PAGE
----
Saturday, August 22, 2009

from around...

Disclaimer: Only the quotes were supposed to be in italics on this post. Yet, somehow Blogger thinks I would like everything to be in italics. I can't make it stop! So, please read on and disregard the funky formatting for today...

"Here’s the bottom line: our churches are supposed to be challenging, not charming. We are supposed to be saving the world, not preserving nostalgia. In a broken and hurting world, whether or not our buildings have authentic period-appropriate copper gutters sometimes strikes me as a pretentious concern of rich over-educated white people. A church is a mission, not a museum."

A great quote from a great post over at Creatio Ex Nihilo: Ideas from Don Heatley's Spiritual Journey.

Another great post you should check out is this one, entitled "Woo woo, then laundry, then more woo woo" at Voila! with Bridget Pilloud. I love that she speaks to the fact that we are always doing sacred acts in the middle of the true.

So, check them out! (And sorry again about the italics, and now, apparently, the bold font as well...)


Juniper said...

I havent read the whole post, so I dont know the context, but I'm responding to that first quote.

I dont know what's happening in the rest of the country, so maybe it's just in the anti-churchy context here in the Pacific Northwest, but I have found out here in the edges of things that preserving heritage is actually kind of a radical thing to do. Like anything, of course, it can be taken too far to extremes, but when i arrived at my current context (2 years almost exactly) I found a group of sad and shellshocked folks, who wanted to be relevant, but didnt know how - not a group of smug ones who wanted to jsut preserve what they had at whatever cost.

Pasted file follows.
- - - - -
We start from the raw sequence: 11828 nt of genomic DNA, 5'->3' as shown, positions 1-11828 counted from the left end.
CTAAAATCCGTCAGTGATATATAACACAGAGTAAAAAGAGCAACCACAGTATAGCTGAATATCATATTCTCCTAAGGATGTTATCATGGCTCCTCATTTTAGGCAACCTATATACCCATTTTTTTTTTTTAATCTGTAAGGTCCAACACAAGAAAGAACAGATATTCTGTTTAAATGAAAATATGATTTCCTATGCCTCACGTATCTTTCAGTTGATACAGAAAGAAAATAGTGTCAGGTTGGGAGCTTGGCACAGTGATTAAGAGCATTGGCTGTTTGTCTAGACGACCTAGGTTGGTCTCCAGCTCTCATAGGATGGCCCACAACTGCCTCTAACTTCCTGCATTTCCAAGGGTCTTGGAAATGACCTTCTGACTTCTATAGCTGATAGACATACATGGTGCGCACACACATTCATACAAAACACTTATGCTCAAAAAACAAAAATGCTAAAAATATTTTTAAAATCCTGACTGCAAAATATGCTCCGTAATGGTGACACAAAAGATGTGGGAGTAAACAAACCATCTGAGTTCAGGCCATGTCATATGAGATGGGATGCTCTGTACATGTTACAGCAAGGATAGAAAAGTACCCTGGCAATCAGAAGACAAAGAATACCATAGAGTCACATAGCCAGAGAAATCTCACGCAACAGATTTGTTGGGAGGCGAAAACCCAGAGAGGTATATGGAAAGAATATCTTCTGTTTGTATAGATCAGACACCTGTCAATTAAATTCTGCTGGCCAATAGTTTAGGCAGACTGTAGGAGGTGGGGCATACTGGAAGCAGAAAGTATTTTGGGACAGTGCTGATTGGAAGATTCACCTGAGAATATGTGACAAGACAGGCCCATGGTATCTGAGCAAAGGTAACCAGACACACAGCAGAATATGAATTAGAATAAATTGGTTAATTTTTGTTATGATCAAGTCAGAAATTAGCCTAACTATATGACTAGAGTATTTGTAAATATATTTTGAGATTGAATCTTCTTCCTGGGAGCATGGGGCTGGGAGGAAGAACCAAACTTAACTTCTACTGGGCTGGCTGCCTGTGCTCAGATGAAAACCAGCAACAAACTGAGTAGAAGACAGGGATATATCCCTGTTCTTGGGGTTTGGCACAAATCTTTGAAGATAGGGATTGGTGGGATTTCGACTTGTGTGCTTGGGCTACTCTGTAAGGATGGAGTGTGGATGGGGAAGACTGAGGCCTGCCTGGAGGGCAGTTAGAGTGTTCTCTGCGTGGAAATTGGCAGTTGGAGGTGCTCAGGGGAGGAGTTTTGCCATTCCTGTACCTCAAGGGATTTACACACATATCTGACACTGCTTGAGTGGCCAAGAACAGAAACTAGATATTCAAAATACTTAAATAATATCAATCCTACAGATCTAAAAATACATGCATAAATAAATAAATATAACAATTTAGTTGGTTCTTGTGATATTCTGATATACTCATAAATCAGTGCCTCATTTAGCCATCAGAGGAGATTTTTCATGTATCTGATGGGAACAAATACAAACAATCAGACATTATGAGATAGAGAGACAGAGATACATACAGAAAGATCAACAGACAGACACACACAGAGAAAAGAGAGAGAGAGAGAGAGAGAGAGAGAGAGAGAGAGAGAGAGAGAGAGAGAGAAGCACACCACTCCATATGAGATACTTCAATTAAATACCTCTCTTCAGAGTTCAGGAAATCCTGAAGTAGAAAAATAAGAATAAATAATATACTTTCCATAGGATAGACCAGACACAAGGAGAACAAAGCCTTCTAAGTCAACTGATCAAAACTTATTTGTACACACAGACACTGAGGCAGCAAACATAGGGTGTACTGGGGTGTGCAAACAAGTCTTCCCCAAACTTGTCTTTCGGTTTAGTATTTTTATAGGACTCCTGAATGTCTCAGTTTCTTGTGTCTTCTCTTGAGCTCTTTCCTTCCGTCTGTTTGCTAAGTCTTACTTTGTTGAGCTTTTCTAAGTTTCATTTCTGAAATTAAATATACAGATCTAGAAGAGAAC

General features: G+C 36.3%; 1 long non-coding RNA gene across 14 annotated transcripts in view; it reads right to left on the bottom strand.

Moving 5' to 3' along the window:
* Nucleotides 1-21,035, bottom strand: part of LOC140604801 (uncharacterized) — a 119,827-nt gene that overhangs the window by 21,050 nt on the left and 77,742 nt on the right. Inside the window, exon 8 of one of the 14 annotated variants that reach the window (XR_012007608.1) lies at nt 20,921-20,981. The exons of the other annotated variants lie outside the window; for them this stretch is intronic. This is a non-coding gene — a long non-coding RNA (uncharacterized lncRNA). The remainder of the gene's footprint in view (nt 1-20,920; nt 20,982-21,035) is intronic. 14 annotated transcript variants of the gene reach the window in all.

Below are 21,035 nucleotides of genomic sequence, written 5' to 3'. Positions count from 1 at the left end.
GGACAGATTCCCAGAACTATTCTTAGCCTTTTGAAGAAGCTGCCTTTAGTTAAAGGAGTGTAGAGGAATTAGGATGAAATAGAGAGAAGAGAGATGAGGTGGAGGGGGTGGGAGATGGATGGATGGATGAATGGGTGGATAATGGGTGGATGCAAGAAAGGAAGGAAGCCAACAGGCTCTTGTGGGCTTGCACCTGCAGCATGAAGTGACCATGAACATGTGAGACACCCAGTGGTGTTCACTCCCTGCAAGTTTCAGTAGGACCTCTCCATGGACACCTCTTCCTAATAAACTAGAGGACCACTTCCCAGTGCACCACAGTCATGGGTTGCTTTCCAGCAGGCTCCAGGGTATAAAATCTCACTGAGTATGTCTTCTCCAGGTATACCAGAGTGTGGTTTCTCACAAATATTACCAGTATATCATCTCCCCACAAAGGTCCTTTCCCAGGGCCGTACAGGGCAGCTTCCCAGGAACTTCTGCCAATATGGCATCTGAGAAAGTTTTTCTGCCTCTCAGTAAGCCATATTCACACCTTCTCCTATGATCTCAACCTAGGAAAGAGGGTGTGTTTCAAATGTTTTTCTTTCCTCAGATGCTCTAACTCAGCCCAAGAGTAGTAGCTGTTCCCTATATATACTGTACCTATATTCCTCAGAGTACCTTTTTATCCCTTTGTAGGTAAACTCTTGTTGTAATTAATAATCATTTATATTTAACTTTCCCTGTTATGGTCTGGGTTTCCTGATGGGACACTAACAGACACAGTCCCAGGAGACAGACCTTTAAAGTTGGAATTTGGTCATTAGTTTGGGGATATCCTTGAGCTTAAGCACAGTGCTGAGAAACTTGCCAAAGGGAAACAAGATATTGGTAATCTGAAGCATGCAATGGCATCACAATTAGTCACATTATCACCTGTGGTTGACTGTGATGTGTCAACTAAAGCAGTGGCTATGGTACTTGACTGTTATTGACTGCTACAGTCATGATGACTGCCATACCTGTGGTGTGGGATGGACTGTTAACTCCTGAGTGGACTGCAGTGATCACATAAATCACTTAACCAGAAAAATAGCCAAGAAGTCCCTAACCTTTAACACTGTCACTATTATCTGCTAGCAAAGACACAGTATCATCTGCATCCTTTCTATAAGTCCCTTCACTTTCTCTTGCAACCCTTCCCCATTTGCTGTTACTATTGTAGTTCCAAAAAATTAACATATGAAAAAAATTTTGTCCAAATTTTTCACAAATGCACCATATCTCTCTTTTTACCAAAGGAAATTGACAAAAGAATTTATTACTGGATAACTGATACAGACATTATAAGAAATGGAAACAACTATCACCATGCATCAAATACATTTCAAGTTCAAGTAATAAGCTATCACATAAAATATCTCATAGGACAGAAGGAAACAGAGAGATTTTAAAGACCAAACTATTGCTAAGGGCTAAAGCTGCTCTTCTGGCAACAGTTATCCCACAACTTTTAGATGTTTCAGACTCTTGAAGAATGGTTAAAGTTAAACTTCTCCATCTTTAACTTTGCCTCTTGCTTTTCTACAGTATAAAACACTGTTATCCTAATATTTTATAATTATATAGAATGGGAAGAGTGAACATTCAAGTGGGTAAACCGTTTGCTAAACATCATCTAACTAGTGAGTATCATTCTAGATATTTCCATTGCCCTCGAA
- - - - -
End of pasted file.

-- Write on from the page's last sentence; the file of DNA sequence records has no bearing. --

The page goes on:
What we've been working on the last couple of years is building on what we do have - a history and a building which are woven togehter and which provide a sense of stability and groundedness in a place and time in which people have not put down roots, are not "from here," who may be far from family either geographically or emotionally. Our location, and facility, really are integral to our identity as a congregation and I guess what I'm trying to say is that I ahve come to see, thru this congregation, something I did not believe before which is that that is a good thing. Our building is warm (or cool in summer), well maintained, and safe. And we are working with a local group on an exciting project involving community garden and cooking classes - a ministry that woudl not be possible for us without our Place.

One of our sister churches in town has just made the choice to sell their facility and commit to other ministries, which has its own value. All I'm trying to say, I guess, is that space is sacred, and part of the work we can do is to acknowledge that.

Ok, now that I've TOTALLY taken over your comments, I'll go over and check out the actual post. Thanks for the food for thought.

Sarah said...

Hey Juniper, sorry for taking so long to write back! Did you get a chance to read the post? It's interesting because I totally get what you're talking about and appreciate it, and I think Heatley was kind of coming at everything from a different angle, which another colleague of mine here in PA also remarked about this week.

Her concern was that the OLDER people in her congregation seemed more willing to consider changes within the church that might also affect the church building, while the YOUNGER ones wanted things to stay the same so that when they "came home" it would still be the same church they remembered. Interesting paradox, IMO...